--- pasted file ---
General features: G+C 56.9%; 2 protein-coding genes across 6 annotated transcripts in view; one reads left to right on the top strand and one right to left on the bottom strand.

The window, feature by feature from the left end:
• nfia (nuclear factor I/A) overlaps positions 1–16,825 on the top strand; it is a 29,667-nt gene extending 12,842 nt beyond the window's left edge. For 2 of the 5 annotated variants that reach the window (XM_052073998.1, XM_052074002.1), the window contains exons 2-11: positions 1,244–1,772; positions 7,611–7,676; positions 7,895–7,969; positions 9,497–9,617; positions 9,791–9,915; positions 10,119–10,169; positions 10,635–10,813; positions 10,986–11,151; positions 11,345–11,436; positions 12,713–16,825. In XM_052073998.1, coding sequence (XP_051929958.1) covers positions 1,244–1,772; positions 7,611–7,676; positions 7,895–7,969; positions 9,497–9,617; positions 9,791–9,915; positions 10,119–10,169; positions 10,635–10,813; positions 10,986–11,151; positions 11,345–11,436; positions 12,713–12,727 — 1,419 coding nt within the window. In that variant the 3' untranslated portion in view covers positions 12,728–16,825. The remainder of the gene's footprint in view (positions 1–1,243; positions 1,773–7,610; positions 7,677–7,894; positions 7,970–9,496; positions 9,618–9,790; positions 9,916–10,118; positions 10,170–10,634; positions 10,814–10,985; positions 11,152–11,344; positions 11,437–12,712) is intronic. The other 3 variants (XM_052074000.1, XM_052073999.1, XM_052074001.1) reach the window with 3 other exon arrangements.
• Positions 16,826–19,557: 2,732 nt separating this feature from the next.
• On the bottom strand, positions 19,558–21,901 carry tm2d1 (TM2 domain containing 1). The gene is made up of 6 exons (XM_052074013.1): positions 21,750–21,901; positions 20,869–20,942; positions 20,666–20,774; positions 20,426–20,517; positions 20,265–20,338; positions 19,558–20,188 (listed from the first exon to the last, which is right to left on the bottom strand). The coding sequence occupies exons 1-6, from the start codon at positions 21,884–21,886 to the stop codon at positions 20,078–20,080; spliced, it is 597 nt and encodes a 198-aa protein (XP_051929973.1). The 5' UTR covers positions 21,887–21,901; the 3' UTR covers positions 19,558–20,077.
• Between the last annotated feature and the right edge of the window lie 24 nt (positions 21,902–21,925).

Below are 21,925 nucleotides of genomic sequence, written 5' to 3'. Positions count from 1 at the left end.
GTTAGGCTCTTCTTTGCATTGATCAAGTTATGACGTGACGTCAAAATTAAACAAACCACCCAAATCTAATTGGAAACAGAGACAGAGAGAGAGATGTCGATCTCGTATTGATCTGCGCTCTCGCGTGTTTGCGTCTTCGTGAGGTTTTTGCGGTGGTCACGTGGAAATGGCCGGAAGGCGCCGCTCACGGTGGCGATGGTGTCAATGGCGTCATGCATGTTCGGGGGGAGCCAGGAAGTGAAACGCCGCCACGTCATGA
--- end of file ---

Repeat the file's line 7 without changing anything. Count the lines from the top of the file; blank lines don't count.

Below are 21,925 nucleotides of genomic sequence, written 5' to 3'. Positions count from 1 at the left end.